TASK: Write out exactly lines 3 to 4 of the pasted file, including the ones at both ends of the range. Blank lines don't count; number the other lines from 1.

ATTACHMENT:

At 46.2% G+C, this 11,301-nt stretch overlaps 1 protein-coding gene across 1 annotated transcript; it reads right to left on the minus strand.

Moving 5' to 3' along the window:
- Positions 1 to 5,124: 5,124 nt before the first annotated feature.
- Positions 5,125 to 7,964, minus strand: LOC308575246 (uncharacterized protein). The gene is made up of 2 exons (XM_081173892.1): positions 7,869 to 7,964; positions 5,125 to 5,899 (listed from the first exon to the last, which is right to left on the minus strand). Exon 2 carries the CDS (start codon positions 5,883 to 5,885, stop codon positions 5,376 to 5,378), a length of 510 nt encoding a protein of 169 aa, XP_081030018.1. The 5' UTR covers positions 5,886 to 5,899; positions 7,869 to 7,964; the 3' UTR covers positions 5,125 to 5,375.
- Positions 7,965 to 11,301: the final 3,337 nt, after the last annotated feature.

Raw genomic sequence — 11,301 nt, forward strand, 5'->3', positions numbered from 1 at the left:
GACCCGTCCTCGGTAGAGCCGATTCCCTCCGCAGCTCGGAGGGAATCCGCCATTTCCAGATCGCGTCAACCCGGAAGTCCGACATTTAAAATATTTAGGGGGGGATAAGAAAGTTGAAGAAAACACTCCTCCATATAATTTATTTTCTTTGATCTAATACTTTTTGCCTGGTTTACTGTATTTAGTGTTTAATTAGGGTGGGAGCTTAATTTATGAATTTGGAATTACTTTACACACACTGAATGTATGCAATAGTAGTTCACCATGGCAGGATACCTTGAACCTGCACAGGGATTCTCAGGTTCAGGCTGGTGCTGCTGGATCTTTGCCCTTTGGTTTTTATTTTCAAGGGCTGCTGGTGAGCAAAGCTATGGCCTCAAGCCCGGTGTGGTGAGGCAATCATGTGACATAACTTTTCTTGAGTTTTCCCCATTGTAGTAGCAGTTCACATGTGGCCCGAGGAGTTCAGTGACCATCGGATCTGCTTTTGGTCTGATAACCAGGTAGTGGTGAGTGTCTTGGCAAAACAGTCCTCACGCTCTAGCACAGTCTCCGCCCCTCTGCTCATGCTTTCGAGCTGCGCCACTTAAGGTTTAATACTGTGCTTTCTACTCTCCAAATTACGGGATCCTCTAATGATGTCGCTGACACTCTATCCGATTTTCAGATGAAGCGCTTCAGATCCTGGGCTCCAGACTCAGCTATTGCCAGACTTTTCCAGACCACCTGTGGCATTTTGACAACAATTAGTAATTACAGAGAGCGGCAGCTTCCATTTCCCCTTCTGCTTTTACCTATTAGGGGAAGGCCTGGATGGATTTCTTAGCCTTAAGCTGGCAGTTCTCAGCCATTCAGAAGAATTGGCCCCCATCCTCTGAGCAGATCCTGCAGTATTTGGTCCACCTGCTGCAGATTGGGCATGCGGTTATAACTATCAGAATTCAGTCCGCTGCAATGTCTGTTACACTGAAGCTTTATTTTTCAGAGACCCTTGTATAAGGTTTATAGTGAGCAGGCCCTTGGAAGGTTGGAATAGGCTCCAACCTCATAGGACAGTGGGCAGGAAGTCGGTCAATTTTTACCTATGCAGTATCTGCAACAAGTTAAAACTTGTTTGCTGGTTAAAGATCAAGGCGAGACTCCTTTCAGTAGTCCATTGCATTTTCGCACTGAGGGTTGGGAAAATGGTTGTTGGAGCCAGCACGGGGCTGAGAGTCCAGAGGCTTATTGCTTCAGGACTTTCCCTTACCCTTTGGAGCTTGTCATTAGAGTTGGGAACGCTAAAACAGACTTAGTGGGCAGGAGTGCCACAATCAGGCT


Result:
- Positions 1 to 5,124: 5,124 nt before the first annotated feature.
- Positions 5,125 to 7,964, minus strand: LOC308575246 (uncharacterized protein). The gene is made up of 2 exons (XM_081173892.1): positions 7,869 to 7,964; positions 5,125 to 5,899 (listed from the first exon to the last, which is right to left on the minus strand). Exon 2 carries the CDS (start codon positions 5,883 to 5,885, stop codon positions 5,376 to 5,378), a length of 510 nt encoding a protein of 169 aa, XP_081030018.1. The 5' UTR covers positions 5,886 to 5,899; positions 7,869 to 7,964; the 3' UTR covers positions 5,125 to 5,375.